Implicit cost is a type of opportunity cost that happens when a company uses internal resources for a project but doesn’t pay for that use. It also happens when a firm has to pick between numerous choices for using asset management. For corporate accounting purposes, implicit costs cannot count accurately measured. These costs can also help the manager in making effective business decisions for his company.
Because hidden costs are difficult to analyze objectively, they are not reported on financial accounts. To help you understand this type of implicit cost better, we’ll cover it in-depth in the following article. Examples of implicit costs, how to calculate them, differences with explicit costs, and considerations for both costs.
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Examples and How to Calculate Implicit Costs
Assume that the manufacturing company has a building that they use to conduct business operations and produce goods. The company then prefers to use its building as an operational activity rather than rent it out to other parties.
The company can generate a net profit of Rp. 600 million per month, while the opportunity cost is Rp. 40 million per month rent the building to another party. This implicit cost is straightforward to assess because manufacturing enterprises already have a profit of Rp. 600 million – Rp. 40 million = Rp. 560 million. That is, the implicit cost of manufacturing companies is 560 million rupiahs per month.
Because the manufacturing company uses its resources in the form of buildings, it does not derive revenue from assets and will not report the cost of using the building as any explicit cost of using the building in its operational activities. Therefore, the company must be willing to lose potential revenue of Rp 40 million. This is what we commonly call implicit costs.
Another example of implicit costs is when someone allocates Rp 150 million to start a new business. Then the allocated money has the potential to get Rp 10 million in deposit interest per year if the company keeps it as a deposit in the bank.
The Difference between Implicit Cost with Explicit Cost
In addition to implicit costs, companies also have explicit fees. Of course, these two types of fees have different meanings. Explicit cost or explicit cost is the cost that a company must spend to get or produce something. This type of fee can also mean a real cost that the company has to pay to other parties during the running of its business. These costs are related to various factors of production that will have a direct impact on the profitability of the company.
In addition, these explicit costs are contractual or exact costs that include labor costs, inventory costs, rental costs, utility costs, mortgage costs, production costs, and company production machinery costs. That is, any cash financial management budget that comes out of the company’s cash flow will be recorded and put into the company’s bookkeeping or financial statements. Of course, in this type of finance, you should also be able to produce good and accurate financial statements so that your company can manage its business finances easily and appropriately.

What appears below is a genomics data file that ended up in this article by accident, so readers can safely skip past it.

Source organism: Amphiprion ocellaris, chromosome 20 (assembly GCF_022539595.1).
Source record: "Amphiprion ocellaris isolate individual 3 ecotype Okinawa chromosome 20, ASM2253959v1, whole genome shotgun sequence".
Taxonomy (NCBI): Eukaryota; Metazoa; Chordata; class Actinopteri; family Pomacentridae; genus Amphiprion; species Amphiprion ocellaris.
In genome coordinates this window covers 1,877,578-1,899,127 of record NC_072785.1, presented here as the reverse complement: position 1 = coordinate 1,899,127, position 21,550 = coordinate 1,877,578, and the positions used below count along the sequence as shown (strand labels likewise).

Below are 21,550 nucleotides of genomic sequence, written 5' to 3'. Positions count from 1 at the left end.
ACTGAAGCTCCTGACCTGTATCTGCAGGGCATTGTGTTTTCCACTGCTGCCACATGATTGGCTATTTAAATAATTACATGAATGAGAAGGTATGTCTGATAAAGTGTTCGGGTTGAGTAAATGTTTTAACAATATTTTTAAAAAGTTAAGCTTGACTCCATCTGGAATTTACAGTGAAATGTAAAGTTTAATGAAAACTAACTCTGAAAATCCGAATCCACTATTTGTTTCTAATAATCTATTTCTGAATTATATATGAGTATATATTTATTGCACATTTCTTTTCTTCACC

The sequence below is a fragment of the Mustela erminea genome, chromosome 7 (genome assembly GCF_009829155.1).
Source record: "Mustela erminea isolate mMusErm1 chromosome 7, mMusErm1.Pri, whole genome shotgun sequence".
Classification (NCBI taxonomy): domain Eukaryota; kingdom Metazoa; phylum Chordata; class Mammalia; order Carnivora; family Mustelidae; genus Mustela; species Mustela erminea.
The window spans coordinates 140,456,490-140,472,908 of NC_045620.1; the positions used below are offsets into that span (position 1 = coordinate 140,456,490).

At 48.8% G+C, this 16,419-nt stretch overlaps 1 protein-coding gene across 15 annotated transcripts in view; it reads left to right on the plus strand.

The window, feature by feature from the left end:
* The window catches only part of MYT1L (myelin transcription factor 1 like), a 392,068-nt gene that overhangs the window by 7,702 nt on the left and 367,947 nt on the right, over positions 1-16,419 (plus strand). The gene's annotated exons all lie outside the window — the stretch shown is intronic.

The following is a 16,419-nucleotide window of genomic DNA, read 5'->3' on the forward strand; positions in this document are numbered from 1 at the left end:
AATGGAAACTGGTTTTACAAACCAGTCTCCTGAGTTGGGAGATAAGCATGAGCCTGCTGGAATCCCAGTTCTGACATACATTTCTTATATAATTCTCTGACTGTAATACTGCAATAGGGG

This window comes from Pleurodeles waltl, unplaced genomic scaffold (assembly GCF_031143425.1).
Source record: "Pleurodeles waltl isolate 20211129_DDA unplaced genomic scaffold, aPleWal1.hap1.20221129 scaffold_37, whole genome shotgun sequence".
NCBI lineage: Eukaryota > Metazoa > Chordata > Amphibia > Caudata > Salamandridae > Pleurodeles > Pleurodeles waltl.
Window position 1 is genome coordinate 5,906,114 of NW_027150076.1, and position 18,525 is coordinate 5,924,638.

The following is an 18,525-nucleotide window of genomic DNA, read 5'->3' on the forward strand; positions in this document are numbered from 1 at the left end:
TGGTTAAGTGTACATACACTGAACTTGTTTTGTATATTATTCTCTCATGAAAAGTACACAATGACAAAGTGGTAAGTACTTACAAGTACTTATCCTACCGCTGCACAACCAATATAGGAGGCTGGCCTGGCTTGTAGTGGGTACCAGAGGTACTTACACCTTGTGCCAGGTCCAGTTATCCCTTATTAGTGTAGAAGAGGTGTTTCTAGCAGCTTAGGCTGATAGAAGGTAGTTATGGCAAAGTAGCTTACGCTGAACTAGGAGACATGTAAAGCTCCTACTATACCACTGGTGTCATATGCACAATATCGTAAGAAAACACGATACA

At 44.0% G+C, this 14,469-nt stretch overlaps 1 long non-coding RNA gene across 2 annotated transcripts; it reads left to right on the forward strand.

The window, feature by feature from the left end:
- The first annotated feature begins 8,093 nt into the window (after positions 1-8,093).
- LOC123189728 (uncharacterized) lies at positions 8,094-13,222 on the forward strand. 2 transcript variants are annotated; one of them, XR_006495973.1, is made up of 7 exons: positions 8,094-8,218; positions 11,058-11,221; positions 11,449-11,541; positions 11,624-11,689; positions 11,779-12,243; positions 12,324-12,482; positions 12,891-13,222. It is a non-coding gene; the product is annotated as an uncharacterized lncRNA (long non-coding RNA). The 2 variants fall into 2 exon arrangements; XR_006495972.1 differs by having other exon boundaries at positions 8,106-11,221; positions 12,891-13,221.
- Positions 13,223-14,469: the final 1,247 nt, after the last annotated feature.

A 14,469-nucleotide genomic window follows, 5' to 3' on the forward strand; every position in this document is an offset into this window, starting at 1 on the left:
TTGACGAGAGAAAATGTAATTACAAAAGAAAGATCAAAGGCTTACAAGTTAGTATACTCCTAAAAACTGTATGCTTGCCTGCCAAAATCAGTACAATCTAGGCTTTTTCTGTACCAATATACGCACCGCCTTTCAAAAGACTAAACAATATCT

Considerations to Consider of Both Costs
For explicit and implicit costs, companies should be able to consider the measurement of production costs, including:
- Include alternative costs or transportation costs on all inputs, whether the company owns or buys. The reason is that the company will not be able to hold the input in the lease when paid at a lower price than the price paid by another company.
- Accounting or historical costs are essential for financial statements and corporate taxes. When businesses can make good decisions, economic costs or opportunity cost will be seen as important cost concepts that they should use.
- When discussing product costs, you should distinguish between marginal costs and surcharges. Marginal cost is a change in fixed cost on a unit of output change. For example, if the total force is $140 to produce 10 units of output and $50 to produce 11 units of output, then the marginal cost of the company in the 11th unit is $10.
- Additional costs, on the other hand, are broader concepts that refer to changes in the total cost of implementing a particular managerial decision, such as introducing a new product, conducting a particular advertising campaign, or self-producing the components they previously purchased.
That’s the explanation of implicit costs. Although these costs are not included in the company’s financial statements, you still need a good and correct bookkeeping report to calculate your company’s expenses and revenues. Of course, you should be able to have the correct and proper financial statements. The goal is that your company can manage business finances more easily and accurately.
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